Criminal Law Legal Help for Immigrants in Pennsylvania

Information Regarding Deportable Offenses

Under federal immigration laws, temporary or permanent residents can be deported if convicted of certain crimes. Because federal immigration laws are generally geared towards the removal of criminal offenders, the list of deportable offenders is too long to include on this blog page. However, a list of charges that commonly lead to deportation includes:

If you face any of the above charges or any other criminal charges in Pennsylvania and are concerned about your right to remain in the U.S., contact the Harrisburg law firm of Laguna Reyes Maloney, LLP.

We understand that, as an immigrant, you face the possibility of separation from your family and a return to problematic situation in your nation of origin. We can draw on decades of legal experience when working to fight your charges and keep you in the U.S.

A key step is to work to have charges reduced to a legal that won’t lead to deportation. We can work with prosecutors, local law enforcement officers and the Immigration and Naturalization Service (INS) to this end. We can also conduct an investigation and determine other steps, i.e. does it make sense to work to have your charges dismissed?

At Laguna Reyes Maloney, LLP, we keep apprised of the constantly changing laws that affect your rights as an immigrant in the U.S. For more information regarding deportable offenses in Pennsylvania, please contact our office by calling 717-233-5292.

Deportable Offenses

Under U.S. immigration laws, if you have temporary or permanent residency status, you can still face deportation proceedings if you are convicted of certain crimes. In some cases, when the criminal prosecution begins, the judge may also initiate deportation proceedings, and seek to have you permanently removed from the country. You have the right to fight these proceedings, but you want an experienced lawyer to protect your rights. This blog identifies the types of offenses that may lead to deportation proceedings, as well as some basic steps you should take to protect your rights.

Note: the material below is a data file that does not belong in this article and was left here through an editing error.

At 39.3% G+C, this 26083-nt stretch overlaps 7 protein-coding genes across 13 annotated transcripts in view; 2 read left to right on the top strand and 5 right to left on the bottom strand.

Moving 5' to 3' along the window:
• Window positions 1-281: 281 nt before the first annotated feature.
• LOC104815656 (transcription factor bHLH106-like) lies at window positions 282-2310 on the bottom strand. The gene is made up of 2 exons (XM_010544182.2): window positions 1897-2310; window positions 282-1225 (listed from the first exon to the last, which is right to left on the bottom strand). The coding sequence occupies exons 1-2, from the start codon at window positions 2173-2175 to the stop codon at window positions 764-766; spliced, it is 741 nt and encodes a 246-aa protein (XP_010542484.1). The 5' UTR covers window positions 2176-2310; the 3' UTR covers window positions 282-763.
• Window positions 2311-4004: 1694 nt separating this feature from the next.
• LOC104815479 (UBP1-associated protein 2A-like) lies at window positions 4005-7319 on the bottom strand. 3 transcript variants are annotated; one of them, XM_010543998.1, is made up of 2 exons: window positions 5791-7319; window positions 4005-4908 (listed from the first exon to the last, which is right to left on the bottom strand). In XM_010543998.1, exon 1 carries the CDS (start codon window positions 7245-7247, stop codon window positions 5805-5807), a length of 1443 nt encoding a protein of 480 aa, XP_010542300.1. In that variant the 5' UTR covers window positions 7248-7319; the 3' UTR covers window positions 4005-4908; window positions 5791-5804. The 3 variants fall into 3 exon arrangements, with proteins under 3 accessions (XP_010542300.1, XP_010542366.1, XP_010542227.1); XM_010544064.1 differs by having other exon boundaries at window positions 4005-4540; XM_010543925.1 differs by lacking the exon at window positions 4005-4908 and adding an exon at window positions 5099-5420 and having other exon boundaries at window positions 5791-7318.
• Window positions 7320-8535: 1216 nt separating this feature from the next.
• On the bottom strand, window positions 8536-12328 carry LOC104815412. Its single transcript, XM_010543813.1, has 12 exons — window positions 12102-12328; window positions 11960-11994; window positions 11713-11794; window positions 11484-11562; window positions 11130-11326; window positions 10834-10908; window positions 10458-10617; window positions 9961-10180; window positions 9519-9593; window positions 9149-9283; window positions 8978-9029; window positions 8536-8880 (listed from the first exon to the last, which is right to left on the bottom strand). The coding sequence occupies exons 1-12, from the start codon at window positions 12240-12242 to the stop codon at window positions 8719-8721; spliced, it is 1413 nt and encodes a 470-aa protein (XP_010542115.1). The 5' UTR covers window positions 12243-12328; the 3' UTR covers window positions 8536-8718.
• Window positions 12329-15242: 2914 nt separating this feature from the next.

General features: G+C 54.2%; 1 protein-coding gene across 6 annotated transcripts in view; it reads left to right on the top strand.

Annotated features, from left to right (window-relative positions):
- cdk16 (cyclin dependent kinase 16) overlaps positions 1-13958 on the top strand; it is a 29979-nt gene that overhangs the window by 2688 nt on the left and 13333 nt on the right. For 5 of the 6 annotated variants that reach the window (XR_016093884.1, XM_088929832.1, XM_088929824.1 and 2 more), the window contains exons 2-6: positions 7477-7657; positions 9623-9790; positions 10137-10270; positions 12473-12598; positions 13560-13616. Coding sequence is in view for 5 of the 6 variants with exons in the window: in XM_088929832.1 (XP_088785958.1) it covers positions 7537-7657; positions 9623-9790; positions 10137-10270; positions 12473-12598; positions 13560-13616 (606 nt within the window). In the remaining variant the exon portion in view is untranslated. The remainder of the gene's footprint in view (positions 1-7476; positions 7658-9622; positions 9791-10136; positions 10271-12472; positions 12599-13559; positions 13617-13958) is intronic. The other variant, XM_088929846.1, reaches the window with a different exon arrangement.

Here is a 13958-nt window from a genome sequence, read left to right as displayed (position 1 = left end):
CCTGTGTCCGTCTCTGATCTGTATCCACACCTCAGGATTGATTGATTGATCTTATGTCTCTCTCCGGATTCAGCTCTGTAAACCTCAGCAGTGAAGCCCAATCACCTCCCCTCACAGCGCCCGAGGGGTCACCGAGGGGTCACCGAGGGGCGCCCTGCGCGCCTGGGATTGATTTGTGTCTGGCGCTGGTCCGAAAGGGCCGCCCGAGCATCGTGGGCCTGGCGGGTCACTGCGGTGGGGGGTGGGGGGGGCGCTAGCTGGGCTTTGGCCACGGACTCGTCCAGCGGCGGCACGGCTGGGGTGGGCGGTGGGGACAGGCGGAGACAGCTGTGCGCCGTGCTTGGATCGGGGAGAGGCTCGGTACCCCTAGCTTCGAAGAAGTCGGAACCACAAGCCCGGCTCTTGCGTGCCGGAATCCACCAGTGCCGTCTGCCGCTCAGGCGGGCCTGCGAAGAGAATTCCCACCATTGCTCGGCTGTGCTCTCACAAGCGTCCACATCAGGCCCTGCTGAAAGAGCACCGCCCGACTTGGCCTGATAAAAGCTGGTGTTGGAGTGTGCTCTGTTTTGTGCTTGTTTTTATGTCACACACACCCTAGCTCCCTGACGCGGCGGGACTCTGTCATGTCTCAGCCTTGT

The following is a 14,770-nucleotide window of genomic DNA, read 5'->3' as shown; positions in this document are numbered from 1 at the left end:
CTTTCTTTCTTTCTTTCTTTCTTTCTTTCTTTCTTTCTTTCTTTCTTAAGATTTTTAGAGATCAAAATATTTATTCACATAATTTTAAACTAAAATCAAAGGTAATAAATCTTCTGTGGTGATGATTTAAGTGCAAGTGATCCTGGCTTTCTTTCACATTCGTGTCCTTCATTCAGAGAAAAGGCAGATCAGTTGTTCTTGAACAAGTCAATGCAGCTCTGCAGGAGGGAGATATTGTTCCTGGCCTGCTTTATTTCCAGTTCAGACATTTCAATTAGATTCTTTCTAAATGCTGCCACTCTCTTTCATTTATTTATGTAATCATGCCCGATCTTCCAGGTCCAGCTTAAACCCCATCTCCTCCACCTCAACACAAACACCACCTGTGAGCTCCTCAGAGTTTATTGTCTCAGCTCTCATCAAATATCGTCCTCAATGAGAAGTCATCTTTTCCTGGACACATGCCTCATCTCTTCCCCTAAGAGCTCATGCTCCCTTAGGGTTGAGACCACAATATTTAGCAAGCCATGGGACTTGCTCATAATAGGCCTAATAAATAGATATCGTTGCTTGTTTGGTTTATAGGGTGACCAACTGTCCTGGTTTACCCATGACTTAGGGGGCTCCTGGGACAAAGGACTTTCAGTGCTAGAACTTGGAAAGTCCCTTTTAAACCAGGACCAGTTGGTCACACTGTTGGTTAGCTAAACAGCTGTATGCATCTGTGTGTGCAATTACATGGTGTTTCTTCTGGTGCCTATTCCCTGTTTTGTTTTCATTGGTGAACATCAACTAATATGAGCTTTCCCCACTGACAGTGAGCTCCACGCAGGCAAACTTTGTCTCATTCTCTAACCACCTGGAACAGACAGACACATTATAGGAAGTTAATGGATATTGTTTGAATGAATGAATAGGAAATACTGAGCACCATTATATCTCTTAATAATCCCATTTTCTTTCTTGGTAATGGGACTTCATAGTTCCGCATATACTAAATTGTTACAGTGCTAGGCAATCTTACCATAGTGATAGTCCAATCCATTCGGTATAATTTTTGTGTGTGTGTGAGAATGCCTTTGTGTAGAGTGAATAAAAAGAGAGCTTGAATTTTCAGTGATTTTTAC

Types of Crimes that May Lead to Deportation or Removal Proceedings

As a general rule, most minor misdemeanors or infractions will not be the basis for a deportation proceeding. Traffic violations, including drunk driving, generally do not rise to the level of offense leading to removal efforts. However, the following crimes can make you a party to a deportation proceeding:

    Drug offenses, such as possession, sale or trafficking, and manufacturing or cultivation
    • Firearms crimes, including illegal possession or sale of a weapon
    • Domestic violence
    • Sex crimes, such as rape, molestation, prostitution or solicitation, or child pornography offenses
    • Violent crimes, including assault and homicide
    • Kidnapping

Taking Steps to Protect Your Rights

When you have been charged with a criminal offense as a green card holder, your first step should be to contact an experienced attorney. You will be entitled to a phone call when taken into custody. Use that call to contact your lawyer and request that they come to the police station.

Once you have been taken into custody, you have certain constitutional rights. The police must notify you of your Miranda rights, which include the right to remain silent, and the right to have an attorney present. It is important that you exercise your right not to talk with police. Even though the American criminal justice system is based on the belief that you are innocent until proven guilty, the police will exert more energy to establish your guilt than to prove your innocence.

If you are merely under investigation and the police show up at your home, you do not have to allow them in, unless they have a valid search warrant. Don’t let them come in if they don’t have one. Anything that they see that they can reasonably argue gave them a suspicion of criminal activity will be the basis for an immediate search, and a warrant won’t be necessary.

Contact Our Office

At Laguna Reyes Maloney, LLP, we provide a free initial consultation to every client. To arrange a private meeting with an experienced Pennsylvania criminal defense attorney, contact us online.